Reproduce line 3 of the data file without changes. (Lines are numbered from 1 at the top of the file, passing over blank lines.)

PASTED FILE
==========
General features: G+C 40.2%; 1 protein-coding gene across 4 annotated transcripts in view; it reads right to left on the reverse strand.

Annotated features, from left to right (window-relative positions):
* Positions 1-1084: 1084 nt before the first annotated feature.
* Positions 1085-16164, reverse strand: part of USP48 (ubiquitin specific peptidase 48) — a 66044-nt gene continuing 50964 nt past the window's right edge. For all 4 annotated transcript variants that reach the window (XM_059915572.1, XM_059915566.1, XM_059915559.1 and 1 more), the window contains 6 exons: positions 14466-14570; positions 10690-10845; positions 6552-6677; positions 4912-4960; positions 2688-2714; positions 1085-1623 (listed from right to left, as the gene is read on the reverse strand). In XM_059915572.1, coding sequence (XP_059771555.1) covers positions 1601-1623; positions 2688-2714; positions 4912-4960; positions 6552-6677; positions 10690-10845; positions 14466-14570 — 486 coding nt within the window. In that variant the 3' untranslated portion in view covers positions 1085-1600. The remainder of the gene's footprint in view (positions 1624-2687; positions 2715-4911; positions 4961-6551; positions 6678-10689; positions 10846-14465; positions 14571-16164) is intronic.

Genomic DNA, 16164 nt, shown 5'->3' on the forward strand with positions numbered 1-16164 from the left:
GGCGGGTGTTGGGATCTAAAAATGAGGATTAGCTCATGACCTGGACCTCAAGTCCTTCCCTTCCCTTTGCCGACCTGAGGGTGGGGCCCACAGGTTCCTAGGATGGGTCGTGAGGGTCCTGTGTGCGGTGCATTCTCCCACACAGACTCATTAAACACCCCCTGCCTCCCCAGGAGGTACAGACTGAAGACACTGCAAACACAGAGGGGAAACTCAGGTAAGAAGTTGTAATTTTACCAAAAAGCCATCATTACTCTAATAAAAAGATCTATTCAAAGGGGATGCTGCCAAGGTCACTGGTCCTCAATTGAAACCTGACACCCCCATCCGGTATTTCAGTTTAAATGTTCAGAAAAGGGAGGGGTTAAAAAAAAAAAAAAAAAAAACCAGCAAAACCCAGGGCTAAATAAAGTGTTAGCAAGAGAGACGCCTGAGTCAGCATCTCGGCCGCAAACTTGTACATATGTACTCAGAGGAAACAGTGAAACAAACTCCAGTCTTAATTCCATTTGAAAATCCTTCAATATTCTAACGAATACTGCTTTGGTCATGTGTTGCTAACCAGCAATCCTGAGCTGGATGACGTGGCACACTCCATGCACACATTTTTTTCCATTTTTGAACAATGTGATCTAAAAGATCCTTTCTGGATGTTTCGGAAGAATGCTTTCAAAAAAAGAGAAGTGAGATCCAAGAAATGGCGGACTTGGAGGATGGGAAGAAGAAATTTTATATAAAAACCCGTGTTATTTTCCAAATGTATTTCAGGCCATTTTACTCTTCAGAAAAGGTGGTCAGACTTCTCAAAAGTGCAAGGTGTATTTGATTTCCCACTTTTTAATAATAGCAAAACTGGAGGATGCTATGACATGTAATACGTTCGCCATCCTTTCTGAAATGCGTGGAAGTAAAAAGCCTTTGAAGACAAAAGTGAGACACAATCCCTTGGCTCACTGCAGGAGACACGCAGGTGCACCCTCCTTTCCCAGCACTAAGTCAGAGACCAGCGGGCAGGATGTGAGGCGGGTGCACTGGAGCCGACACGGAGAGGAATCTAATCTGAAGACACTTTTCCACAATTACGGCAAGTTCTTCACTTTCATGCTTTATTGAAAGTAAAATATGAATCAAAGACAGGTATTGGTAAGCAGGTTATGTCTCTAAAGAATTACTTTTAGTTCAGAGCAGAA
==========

* Positions 1-1084: 1084 nt before the first annotated feature.